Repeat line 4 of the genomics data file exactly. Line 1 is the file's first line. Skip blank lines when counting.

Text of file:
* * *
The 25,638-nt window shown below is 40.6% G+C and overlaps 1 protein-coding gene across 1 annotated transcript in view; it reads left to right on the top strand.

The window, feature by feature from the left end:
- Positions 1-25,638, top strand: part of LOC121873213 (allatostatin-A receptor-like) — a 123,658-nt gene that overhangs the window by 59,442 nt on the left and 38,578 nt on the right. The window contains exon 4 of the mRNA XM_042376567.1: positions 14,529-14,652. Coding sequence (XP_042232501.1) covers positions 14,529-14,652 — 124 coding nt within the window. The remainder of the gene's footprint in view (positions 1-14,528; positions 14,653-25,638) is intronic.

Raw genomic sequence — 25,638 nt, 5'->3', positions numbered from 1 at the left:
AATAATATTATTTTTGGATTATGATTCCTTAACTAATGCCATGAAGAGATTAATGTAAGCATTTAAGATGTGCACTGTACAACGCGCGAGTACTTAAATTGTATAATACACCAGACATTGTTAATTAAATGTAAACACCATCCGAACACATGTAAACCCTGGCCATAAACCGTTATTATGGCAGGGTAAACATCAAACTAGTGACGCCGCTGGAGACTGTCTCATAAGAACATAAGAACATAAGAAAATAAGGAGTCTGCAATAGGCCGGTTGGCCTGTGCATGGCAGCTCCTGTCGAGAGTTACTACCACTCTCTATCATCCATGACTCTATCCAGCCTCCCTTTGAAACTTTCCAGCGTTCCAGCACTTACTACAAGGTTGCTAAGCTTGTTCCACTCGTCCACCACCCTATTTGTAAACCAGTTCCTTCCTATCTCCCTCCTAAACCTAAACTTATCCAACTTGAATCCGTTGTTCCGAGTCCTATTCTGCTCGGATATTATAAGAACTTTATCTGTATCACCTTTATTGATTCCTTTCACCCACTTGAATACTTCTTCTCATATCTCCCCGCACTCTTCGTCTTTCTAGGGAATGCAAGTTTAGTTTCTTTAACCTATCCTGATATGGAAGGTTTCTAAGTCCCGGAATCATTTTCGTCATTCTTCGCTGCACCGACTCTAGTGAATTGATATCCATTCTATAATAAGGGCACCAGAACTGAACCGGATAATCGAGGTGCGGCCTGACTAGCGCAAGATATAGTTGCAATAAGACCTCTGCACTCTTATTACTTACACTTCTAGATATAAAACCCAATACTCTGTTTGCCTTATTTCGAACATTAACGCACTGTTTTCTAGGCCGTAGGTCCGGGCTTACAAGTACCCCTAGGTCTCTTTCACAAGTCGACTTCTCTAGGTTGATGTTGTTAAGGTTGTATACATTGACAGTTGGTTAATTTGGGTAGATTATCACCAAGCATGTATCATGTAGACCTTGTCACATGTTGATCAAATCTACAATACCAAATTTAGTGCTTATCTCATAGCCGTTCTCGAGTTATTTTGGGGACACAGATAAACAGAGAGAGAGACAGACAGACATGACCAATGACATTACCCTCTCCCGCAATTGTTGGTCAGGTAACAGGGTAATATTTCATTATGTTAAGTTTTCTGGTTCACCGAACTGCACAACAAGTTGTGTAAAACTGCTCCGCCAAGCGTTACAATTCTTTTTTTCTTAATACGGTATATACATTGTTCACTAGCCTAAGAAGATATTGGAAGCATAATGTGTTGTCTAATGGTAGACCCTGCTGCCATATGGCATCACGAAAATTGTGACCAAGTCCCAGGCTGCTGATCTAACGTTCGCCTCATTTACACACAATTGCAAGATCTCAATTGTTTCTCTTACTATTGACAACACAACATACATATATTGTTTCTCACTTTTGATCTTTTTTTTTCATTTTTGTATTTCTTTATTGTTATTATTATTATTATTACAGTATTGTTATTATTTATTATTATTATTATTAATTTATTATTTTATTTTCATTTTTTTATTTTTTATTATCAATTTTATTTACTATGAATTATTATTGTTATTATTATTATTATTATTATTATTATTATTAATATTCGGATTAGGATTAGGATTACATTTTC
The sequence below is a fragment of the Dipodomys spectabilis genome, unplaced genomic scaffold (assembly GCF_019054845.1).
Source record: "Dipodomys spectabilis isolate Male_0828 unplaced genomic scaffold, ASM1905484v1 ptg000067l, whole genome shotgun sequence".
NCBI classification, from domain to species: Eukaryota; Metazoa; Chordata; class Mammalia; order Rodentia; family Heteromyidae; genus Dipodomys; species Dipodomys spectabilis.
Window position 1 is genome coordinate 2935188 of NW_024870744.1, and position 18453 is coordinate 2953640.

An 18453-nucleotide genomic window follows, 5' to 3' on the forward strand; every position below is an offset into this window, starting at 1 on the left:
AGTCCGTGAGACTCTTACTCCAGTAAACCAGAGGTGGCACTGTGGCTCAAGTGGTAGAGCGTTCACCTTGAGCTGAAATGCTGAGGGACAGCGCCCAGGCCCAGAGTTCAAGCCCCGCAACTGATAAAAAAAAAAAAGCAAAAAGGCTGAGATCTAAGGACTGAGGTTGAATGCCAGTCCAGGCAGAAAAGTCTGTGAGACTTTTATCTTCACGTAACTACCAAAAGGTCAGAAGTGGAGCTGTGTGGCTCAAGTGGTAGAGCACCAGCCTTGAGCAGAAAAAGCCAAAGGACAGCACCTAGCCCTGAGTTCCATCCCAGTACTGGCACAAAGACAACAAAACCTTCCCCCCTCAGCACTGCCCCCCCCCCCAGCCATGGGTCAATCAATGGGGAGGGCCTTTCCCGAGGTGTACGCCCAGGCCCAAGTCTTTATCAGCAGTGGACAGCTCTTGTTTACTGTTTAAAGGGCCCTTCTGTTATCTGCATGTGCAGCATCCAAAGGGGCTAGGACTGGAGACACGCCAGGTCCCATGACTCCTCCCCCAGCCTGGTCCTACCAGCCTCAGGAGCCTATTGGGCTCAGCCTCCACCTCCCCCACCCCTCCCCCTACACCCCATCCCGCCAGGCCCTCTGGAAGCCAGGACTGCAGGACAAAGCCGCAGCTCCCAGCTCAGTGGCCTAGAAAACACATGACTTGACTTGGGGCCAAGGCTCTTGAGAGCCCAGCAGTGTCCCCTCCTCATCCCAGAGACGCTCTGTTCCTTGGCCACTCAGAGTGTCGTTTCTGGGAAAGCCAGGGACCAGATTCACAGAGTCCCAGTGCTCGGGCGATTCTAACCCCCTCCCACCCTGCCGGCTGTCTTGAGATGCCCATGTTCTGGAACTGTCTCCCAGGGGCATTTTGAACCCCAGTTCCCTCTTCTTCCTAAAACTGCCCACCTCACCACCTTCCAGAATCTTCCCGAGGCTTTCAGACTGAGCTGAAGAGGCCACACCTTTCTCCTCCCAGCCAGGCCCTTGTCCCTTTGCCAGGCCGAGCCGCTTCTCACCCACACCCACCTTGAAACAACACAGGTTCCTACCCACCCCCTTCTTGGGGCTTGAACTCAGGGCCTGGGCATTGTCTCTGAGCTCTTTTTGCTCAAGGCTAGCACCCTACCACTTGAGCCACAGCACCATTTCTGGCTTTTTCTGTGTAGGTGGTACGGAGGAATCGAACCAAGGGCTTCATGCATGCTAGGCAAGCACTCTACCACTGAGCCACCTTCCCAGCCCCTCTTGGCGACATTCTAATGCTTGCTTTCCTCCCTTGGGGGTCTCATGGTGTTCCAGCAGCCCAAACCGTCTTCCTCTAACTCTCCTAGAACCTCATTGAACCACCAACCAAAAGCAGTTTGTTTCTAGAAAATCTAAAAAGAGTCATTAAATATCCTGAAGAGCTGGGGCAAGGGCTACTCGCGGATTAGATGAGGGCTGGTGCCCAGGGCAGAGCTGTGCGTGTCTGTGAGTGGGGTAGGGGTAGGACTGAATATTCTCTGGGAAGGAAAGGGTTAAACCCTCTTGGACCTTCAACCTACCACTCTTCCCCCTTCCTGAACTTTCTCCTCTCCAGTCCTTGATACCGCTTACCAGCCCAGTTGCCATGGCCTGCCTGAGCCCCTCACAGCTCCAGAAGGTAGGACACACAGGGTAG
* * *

Raw genomic sequence — 25,638 nt, 5'->3', positions numbered from 1 at the left: